June 21, 2004

Frist, Wyden Tackle Childhood Obesity with Legislation to Empower Kids, Schools

Senators' bill promotes better nutritional choices, more exercise for students in America's elementary and middle schools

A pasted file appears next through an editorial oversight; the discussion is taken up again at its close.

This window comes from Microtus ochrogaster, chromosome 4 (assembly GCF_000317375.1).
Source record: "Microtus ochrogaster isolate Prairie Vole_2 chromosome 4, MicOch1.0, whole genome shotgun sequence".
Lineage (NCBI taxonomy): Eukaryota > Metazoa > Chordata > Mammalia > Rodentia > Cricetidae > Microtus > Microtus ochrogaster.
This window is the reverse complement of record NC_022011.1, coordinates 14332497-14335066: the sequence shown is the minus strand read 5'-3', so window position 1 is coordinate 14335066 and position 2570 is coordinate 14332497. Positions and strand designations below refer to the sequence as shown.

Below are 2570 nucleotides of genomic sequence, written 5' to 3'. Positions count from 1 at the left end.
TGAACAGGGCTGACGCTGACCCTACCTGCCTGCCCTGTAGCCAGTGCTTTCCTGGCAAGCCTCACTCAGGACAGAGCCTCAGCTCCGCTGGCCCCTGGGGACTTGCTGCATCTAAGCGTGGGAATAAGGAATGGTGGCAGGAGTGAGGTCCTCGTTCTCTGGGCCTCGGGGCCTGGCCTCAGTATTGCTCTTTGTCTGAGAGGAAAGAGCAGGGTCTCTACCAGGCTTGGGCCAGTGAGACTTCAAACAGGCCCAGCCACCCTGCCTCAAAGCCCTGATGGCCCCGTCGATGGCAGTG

Washington, DC - U.S. Senate Majority Leader Bill Frist (R-Tenn.) and Senator Ron Wyden (D-Ore.) today introduced legislation to address the fast-growing problem of obesity among American youth. The "Childhood Obesity Reduction Act" would encourage school-aged children to increase their physical activity and make better nutritional choices by promoting school and community-based activities to improve children's health. "Obesity is one of the biggest public health threats facing our next generation," said Frist. "By encouraging physical fitness and healthy eating in schools, we empower children with the tools they need to ebb the tide against the obesity epidemic. This legislation is a critical step toward helping schools and communities improve the health of children across the nation." "Childhood obesity is a serious problem throughout the nation and in my state, robbing young people of a healthy future and straining our limited federal health dollars," stated Wyden. "This plan will enlist schools in the battle, giving them the resources they need to guide our children toward a lifetime of healthy activity and healthy food choices." The Childhood Obesity Reduction Act would recognize schools that voluntarily implement plans to increase physical activity and promote healthy nutritional choices. The bill would authorize $2.2 million in fiscal year 2005 to establish a Congressional Council to Combat Childhood Obesity. The Council would highlight successful programs, develop model nutrition and exercise plans for schools, and coordinate outreach and public awareness efforts. After two years of identifying and selecting model programs, the Council will create a public-private foundation that will award grants to schools that wish to implement model anti-obesity programs. More than 15 percent of American children and teens ages six through 19 are overweight, nearly four times the percentage in 1960. Being overweight or obese carries increased risks for heart disease, cancer and musculoskeletal disorders, such as osteoarthritis. Being overweight or obese also increases a child's risk for diabetes, which can lead to a host of chronic illnesses and is the leading cause of kidney disease, heart disease, amputations, and blindness. The Centers for Disease Control and Prevention estimates that, due to the childhood obesity epidemic, one in three Americans born in the year 2000 will develop diabetes in their lifetime. Among African American and Hispanic children, that number jumps to nearly half.